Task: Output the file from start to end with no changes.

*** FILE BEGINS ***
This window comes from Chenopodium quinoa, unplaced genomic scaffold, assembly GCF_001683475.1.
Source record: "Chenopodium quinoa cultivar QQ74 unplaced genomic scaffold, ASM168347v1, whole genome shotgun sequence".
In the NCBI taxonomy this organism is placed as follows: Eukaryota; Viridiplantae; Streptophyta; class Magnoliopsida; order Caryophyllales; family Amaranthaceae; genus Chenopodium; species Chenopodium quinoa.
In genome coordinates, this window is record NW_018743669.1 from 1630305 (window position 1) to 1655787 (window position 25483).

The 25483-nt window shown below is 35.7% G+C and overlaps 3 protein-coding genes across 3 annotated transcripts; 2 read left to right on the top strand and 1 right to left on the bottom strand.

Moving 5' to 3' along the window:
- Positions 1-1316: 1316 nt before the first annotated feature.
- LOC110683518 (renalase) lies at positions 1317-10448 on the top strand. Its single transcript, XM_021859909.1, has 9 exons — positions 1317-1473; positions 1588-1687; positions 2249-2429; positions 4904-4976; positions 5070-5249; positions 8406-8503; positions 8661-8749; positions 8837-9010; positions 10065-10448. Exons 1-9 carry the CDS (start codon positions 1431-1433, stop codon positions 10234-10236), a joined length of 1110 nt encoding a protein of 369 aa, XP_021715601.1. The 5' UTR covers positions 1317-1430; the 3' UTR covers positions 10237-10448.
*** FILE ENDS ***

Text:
This window comes from Chenopodium quinoa, unplaced genomic scaffold, assembly GCF_001683475.1.
Source record: "Chenopodium quinoa cultivar QQ74 unplaced genomic scaffold, ASM168347v1, whole genome shotgun sequence".
In the NCBI taxonomy this organism is placed as follows: Eukaryota; Viridiplantae; Streptophyta; class Magnoliopsida; order Caryophyllales; family Amaranthaceae; genus Chenopodium; species Chenopodium quinoa.
In genome coordinates, this window is record NW_018743669.1 from 1630305 (window position 1) to 1655787 (window position 25483).

The 25483-nt window shown below is 35.7% G+C and overlaps 3 protein-coding genes across 3 annotated transcripts; 2 read left to right on the top strand and 1 right to left on the bottom strand.

Moving 5' to 3' along the window:
- Positions 1-1316: 1316 nt before the first annotated feature.
- LOC110683518 (renalase) lies at positions 1317-10448 on the top strand. Its single transcript, XM_021859909.1, has 9 exons — positions 1317-1473; positions 1588-1687; positions 2249-2429; positions 4904-4976; positions 5070-5249; positions 8406-8503; positions 8661-8749; positions 8837-9010; positions 10065-10448. Exons 1-9 carry the CDS (start codon positions 1431-1433, stop codon positions 10234-10236), a joined length of 1110 nt encoding a protein of 369 aa, XP_021715601.1. The 5' UTR covers positions 1317-1430; the 3' UTR covers positions 10237-10448.